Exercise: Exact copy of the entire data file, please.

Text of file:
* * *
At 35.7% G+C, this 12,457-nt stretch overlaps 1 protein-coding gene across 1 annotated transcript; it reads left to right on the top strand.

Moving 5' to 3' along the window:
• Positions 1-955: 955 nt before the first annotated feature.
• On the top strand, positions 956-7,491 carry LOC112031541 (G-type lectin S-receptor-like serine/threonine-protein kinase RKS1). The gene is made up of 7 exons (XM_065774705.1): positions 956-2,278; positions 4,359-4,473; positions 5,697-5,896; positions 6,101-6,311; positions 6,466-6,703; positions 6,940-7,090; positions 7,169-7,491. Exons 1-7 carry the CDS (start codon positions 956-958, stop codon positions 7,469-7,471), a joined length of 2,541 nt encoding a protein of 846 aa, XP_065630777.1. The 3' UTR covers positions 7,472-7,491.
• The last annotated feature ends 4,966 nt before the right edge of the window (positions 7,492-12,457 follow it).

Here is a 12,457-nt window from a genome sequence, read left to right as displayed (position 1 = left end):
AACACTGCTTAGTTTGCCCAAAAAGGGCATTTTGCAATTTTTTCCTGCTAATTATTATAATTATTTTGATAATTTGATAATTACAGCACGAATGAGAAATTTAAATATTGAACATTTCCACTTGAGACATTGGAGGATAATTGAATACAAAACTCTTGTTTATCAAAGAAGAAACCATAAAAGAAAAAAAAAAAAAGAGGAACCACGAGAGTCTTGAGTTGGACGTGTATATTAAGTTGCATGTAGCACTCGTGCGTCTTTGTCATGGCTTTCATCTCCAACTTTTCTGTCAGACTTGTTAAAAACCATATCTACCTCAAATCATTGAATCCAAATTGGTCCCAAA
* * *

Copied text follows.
At 35.7% G+C, this 12,457-nt stretch overlaps 1 protein-coding gene across 1 annotated transcript; it reads left to right on the top strand.

Moving 5' to 3' along the window:
• Positions 1-955: 955 nt before the first annotated feature.
• On the top strand, positions 956-7,491 carry LOC112031541 (G-type lectin S-receptor-like serine/threonine-protein kinase RKS1). The gene is made up of 7 exons (XM_065774705.1): positions 956-2,278; positions 4,359-4,473; positions 5,697-5,896; positions 6,101-6,311; positions 6,466-6,703; positions 6,940-7,090; positions 7,169-7,491. Exons 1-7 carry the CDS (start codon positions 956-958, stop codon positions 7,469-7,471), a joined length of 2,541 nt encoding a protein of 846 aa, XP_065630777.1. The 3' UTR covers positions 7,472-7,491.
• The last annotated feature ends 4,966 nt before the right edge of the window (positions 7,492-12,457 follow it).

Here is a 12,457-nt window from a genome sequence, read left to right as displayed (position 1 = left end):
AACACTGCTTAGTTTGCCCAAAAAGGGCATTTTGCAATTTTTTCCTGCTAATTATTATAATTATTTTGATAATTTGATAATTACAGCACGAATGAGAAATTTAAATATTGAACATTTCCACTTGAGACATTGGAGGATAATTGAATACAAAACTCTTGTTTATCAAAGAAGAAACCATAAAAGAAAAAAAAAAAAAGAGGAACCACGAGAGTCTTGAGTTGGACGTGTATATTAAGTTGCATGTAGCACTCGTGCGTCTTTGTCATGGCTTTCATCTCCAACTTTTCTGTCAGACTTGTTAAAAACCATATCTACCTCAAATCATTGAATCCAAATTGGTCCCAAA